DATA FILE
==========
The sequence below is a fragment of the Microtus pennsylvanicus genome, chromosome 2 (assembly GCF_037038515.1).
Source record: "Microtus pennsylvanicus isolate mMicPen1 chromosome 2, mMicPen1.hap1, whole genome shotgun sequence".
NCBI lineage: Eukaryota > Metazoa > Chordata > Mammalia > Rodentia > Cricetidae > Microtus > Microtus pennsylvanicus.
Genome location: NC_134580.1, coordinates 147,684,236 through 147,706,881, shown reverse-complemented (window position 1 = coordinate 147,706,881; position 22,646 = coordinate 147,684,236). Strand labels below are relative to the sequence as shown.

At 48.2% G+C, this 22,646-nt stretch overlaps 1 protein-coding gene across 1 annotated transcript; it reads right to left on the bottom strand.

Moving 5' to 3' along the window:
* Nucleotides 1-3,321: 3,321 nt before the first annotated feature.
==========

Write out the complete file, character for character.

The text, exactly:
The sequence below is a fragment of the Microtus pennsylvanicus genome, chromosome 2 (assembly GCF_037038515.1).
Source record: "Microtus pennsylvanicus isolate mMicPen1 chromosome 2, mMicPen1.hap1, whole genome shotgun sequence".
NCBI lineage: Eukaryota > Metazoa > Chordata > Mammalia > Rodentia > Cricetidae > Microtus > Microtus pennsylvanicus.
Genome location: NC_134580.1, coordinates 147,684,236 through 147,706,881, shown reverse-complemented (window position 1 = coordinate 147,706,881; position 22,646 = coordinate 147,684,236). Strand labels below are relative to the sequence as shown.

At 48.2% G+C, this 22,646-nt stretch overlaps 1 protein-coding gene across 1 annotated transcript; it reads right to left on the bottom strand.

Moving 5' to 3' along the window:
* Nucleotides 1-3,321: 3,321 nt before the first annotated feature.